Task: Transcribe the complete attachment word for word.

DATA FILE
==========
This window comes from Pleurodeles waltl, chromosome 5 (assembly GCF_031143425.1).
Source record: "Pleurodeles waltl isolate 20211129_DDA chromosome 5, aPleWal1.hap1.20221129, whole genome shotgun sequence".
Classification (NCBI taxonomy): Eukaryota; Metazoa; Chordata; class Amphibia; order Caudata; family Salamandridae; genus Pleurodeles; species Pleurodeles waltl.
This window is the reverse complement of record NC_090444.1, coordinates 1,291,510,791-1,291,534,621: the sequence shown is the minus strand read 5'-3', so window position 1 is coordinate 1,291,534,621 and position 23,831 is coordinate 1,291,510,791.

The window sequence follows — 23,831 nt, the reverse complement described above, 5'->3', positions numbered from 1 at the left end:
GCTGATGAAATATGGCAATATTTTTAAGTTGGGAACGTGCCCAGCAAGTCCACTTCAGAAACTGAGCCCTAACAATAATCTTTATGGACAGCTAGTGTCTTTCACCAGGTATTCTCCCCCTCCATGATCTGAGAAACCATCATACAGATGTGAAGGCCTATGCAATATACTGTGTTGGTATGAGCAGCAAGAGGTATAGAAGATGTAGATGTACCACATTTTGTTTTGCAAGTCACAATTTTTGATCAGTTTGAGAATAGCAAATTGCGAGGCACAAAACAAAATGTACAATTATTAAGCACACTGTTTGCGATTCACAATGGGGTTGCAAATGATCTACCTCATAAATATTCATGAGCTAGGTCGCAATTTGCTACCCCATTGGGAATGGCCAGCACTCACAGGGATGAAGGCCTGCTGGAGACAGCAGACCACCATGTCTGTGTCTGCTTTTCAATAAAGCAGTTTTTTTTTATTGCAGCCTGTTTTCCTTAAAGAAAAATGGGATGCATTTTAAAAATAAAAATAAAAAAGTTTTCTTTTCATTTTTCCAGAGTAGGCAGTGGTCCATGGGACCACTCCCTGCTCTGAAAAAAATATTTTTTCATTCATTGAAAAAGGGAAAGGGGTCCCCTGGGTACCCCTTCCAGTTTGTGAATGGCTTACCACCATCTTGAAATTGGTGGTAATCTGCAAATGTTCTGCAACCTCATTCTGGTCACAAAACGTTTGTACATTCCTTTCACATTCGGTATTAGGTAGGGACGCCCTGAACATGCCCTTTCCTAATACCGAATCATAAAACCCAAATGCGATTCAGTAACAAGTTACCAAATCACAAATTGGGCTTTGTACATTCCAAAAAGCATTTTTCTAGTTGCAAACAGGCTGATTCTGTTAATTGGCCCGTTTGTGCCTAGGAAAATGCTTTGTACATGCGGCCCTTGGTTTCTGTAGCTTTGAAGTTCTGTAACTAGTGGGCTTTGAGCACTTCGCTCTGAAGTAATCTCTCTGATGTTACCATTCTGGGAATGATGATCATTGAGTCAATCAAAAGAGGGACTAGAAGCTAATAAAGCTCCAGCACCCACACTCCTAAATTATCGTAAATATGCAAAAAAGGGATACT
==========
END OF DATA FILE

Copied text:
This window comes from Pleurodeles waltl, chromosome 5 (assembly GCF_031143425.1).
Source record: "Pleurodeles waltl isolate 20211129_DDA chromosome 5, aPleWal1.hap1.20221129, whole genome shotgun sequence".
Classification (NCBI taxonomy): Eukaryota; Metazoa; Chordata; class Amphibia; order Caudata; family Salamandridae; genus Pleurodeles; species Pleurodeles waltl.
This window is the reverse complement of record NC_090444.1, coordinates 1,291,510,791-1,291,534,621: the sequence shown is the minus strand read 5'-3', so window position 1 is coordinate 1,291,534,621 and position 23,831 is coordinate 1,291,510,791.

The window sequence follows — 23,831 nt, the reverse complement described above, 5'->3', positions numbered from 1 at the left end:
GCTGATGAAATATGGCAATATTTTTAAGTTGGGAACGTGCCCAGCAAGTCCACTTCAGAAACTGAGCCCTAACAATAATCTTTATGGACAGCTAGTGTCTTTCACCAGGTATTCTCCCCCTCCATGATCTGAGAAACCATCATACAGATGTGAAGGCCTATGCAATATACTGTGTTGGTATGAGCAGCAAGAGGTATAGAAGATGTAGATGTACCACATTTTGTTTTGCAAGTCACAATTTTTGATCAGTTTGAGAATAGCAAATTGCGAGGCACAAAACAAAATGTACAATTATTAAGCACACTGTTTGCGATTCACAATGGGGTTGCAAATGATCTACCTCATAAATATTCATGAGCTAGGTCGCAATTTGCTACCCCATTGGGAATGGCCAGCACTCACAGGGATGAAGGCCTGCTGGAGACAGCAGACCACCATGTCTGTGTCTGCTTTTCAATAAAGCAGTTTTTTTTTATTGCAGCCTGTTTTCCTTAAAGAAAAATGGGATGCATTTTAAAAATAAAAATAAAAAAGTTTTCTTTTCATTTTTCCAGAGTAGGCAGTGGTCCATGGGACCACTCCCTGCTCTGAAAAAAATATTTTTTCATTCATTGAAAAAGGGAAAGGGGTCCCCTGGGTACCCCTTCCAGTTTGTGAATGGCTTACCACCATCTTGAAATTGGTGGTAATCTGCAAATGTTCTGCAACCTCATTCTGGTCACAAAACGTTTGTACATTCCTTTCACATTCGGTATTAGGTAGGGACGCCCTGAACATGCCCTTTCCTAATACCGAATCATAAAACCCAAATGCGATTCAGTAACAAGTTACCAAATCACAAATTGGGCTTTGTACATTCCAAAAAGCATTTTTCTAGTTGCAAACAGGCTGATTCTGTTAATTGGCCCGTTTGTGCCTAGGAAAATGCTTTGTACATGCGGCCCTTGGTTTCTGTAGCTTTGAAGTTCTGTAACTAGTGGGCTTTGAGCACTTCGCTCTGAAGTAATCTCTCTGATGTTACCATTCTGGGAATGATGATCATTGAGTCAATCAAAAGAGGGACTAGAAGCTAATAAAGCTCCAGCACCCACACTCCTAAATTATCGTAAATATGCAAAAAAGGGATACT